Dr. Chi N. Thai is an Associate Professor at the College of Engineering of the University of Georgia where he lectures undergraduate and graduate courses on Systems Modeling, Multispectral Machine Vision and Robotics. His formal training includes B.S. in Mechanical Engineering and M.S. in Aerospace Engineering, both at Northrop University. He obtained his Ph.D. in Agricultural Engineering from the University of California at Davis. He had done research in adaptive gear shifting for agricultural tractors, optimal hull design for boat tractors, characterization and modeling of quality of agricultural products using spectrometry and hyperspectral imaging. In recent years, he expanded his research and teaching interests into developing embedded plant health sensing packages for land- and air-based autonomous robotic systems and also in applying robotics to STEM teaching and learning at all age levels.
The contributions, written by world-class researchers and scientists, elaborate on key research topics at the heart of effective human-machine-robot-systems integration. These topics include, for example, computational support for intelligence analyses; the challenge of verifying today’s and future autonomous systems; comparisons between today’s machines and autism; implications of human information interaction on artificial intelligence and errors; systems that reason; the autonomy of machines, robots, buildings; and hybrid teams, where hybrid reflects arbitrary combinations of humans, machines and robots.
The contributors span the field of autonomous systems research, ranging from industry and academia to government. Given the broad diversity of the research in this book, the editors strove to thoroughly examine the challenges and trends of systems that implement and exhibit AI; the social implications of present and future systems made autonomous with AI; systems with AI seeking to develop trusted relationships among humans, machines, and robots; and the effective human systems integration that must result for trust in these new systems and their applications to increase and to be sustained.
Robot 2015 was focussed on the Robotics scientific and technological activities in the Iberian Peninsula, although open to research and delegates from other countries. The conference featured 19 special sessions, plus a main/general robotics track. The special sessions were about: Agricultural Robotics and Field Automation; Autonomous Driving and Driver Assistance Systems; Communication Aware Robotics; Environmental Robotics; Social Robotics: Intelligent and Adaptable AAL Systems; Future Industrial Robotics Systems; Legged Locomotion Robots; Rehabilitation and Assistive Robotics; Robotic Applications in Art and Architecture; Surgical Robotics; Urban Robotics; Visual Perception for Autonomous Robots; Machine Learning in Robotics; Simulation and Competitions in Robotics; Educational Robotics; Visual Maps in Robotics; Control and Planning in Aerial Robotics, the XVI edition of the Workshop on Physical Agents and a Special Session on Technological Transfer and Innovation.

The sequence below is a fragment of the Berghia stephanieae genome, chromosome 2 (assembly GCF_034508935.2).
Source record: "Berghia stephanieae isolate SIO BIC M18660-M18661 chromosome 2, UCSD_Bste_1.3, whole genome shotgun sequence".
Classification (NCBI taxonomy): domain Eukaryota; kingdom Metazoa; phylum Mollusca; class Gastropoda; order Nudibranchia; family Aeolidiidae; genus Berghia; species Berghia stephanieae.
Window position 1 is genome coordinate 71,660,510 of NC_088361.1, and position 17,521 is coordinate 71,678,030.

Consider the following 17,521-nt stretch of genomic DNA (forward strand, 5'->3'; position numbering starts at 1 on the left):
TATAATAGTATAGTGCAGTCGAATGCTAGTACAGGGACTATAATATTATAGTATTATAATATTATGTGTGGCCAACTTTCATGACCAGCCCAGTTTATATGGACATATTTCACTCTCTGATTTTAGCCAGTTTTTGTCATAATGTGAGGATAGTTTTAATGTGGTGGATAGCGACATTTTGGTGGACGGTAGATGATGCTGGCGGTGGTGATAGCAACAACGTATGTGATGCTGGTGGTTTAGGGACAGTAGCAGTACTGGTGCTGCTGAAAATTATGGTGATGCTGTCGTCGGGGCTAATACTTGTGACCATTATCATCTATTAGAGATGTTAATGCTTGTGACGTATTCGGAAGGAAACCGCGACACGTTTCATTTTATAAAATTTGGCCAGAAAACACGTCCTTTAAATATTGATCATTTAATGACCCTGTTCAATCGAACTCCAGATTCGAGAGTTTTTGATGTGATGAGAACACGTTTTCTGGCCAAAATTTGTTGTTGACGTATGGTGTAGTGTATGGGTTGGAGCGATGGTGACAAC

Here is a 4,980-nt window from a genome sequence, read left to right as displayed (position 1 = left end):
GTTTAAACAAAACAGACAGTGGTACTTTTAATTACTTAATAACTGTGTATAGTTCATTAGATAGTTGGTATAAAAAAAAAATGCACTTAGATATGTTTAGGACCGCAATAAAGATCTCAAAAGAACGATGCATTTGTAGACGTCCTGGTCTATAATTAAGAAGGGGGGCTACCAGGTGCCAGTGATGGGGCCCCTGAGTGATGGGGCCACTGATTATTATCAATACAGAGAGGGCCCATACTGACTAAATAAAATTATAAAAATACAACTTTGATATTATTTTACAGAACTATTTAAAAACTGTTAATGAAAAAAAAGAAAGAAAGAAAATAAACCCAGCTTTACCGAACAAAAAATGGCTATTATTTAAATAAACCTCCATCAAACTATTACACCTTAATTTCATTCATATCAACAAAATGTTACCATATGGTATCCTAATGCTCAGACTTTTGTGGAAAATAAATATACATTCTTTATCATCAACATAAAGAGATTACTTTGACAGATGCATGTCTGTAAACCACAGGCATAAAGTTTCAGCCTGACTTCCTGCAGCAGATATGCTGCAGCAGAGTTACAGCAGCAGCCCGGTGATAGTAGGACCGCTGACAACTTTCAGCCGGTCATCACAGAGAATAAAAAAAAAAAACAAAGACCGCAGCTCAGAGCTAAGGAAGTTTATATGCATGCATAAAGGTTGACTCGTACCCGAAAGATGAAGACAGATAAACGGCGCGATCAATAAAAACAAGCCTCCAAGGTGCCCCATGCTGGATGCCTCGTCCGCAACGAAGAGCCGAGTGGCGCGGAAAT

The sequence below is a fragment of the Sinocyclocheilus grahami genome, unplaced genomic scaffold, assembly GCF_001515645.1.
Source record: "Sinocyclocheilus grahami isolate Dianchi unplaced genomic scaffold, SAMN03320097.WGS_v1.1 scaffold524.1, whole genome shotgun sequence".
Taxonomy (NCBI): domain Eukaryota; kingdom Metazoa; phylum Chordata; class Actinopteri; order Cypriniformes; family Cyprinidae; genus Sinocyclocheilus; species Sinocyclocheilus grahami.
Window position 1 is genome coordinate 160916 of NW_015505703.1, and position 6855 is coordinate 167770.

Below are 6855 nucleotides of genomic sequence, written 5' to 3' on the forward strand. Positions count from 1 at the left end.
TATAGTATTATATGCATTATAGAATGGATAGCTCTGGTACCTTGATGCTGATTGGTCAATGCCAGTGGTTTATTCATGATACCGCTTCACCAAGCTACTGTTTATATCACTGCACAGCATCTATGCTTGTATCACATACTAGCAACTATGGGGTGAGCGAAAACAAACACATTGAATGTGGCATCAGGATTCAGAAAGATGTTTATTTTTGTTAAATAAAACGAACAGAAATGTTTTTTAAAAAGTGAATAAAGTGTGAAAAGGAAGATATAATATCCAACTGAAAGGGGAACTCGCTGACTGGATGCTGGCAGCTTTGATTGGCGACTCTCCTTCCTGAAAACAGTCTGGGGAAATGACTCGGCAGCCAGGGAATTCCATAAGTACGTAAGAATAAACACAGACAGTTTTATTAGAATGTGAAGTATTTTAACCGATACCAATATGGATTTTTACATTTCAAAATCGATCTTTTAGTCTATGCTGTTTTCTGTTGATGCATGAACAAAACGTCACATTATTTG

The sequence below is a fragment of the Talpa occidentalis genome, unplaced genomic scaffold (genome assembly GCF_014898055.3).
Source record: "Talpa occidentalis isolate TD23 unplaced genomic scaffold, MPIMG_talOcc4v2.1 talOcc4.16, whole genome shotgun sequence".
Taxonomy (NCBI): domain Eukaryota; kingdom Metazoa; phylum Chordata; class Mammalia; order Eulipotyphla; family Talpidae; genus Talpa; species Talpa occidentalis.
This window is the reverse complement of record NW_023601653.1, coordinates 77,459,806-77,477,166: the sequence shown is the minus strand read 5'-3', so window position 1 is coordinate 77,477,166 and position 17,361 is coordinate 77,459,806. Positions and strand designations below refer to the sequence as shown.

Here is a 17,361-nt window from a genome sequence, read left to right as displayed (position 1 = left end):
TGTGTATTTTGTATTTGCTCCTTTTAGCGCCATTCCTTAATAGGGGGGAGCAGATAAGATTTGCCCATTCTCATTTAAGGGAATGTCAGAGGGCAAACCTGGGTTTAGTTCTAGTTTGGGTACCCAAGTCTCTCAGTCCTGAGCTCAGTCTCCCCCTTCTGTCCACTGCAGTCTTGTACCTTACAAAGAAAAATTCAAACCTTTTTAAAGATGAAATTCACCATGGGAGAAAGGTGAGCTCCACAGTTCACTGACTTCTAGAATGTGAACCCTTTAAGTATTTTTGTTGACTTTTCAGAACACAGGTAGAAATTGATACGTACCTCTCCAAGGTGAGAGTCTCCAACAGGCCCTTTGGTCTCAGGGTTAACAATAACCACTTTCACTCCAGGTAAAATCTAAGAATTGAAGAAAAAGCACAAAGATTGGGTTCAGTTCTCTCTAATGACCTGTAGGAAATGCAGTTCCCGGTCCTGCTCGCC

Elements of Robotics presents an overview of different types of robots and the components used to build robots, but focuses on robotic algorithms: simple algorithms like odometry and feedback control, as well as algorithms for advanced topics like localization, mapping, image processing, machine learning and swarm robotics. These algorithms are demonstrated in simplified contexts that enable detailed computations to be performed and feasible activities to be posed. Students who study these simplified demonstrations will be well prepared for advanced study of robotics.
The algorithms are presented at a relatively abstract level, not tied to any specific robot. Instead a generic robot is defined that uses elements common to most educational robots: differential drive with two motors, proximity sensors and some method of displaying output to the user.The theory is supplemented with over 100 activities, most of which can be successfully implemented using inexpensive educational robots. Activities that require more computation can be programmed on a computer. Archives are available with suggested implementations for the Thymio robot and standalone programs in Python.
"A fabulous book: well written, well paced, fun, and informative. I also love the sense of humor. It's very good at disarming the fear. And it's gorgeous. I'll be recommending this book highly."
--Tom Igoe, author of Physical Computing and Making Things Talk
Want to learn the fundamentals of electronics in a fun, hands-on way? With Make: Electronics, you'll start working on real projects as soon as you crack open the book. Explore all of the key components and essential principles through a series of fascinating experiments. You'll build the circuits first, then learn the theory behind them!
Build working devices, from simple to complex You'll start with the basics and then move on to more complicated projects. Go from switching circuits to integrated circuits, and from simple alarms to programmable microcontrollers. Step-by-step instructions and more than 500 full-color photographs and illustrations will help you use -- and understand -- electronics concepts and techniques.Discover by breaking things: experiment with components and learn from failure Set up a tricked-out project space: make a work area at home, equipped with the tools and parts you'll need Learn about key electronic components and their functions within a circuit Create an intrusion alarm, holiday lights, wearable electronic jewelry, audio processors, a reflex tester, and a combination lock Build an autonomous robot cart that can sense its environment and avoid obstacles Get clear, easy-to-understand explanations of what you're doing and why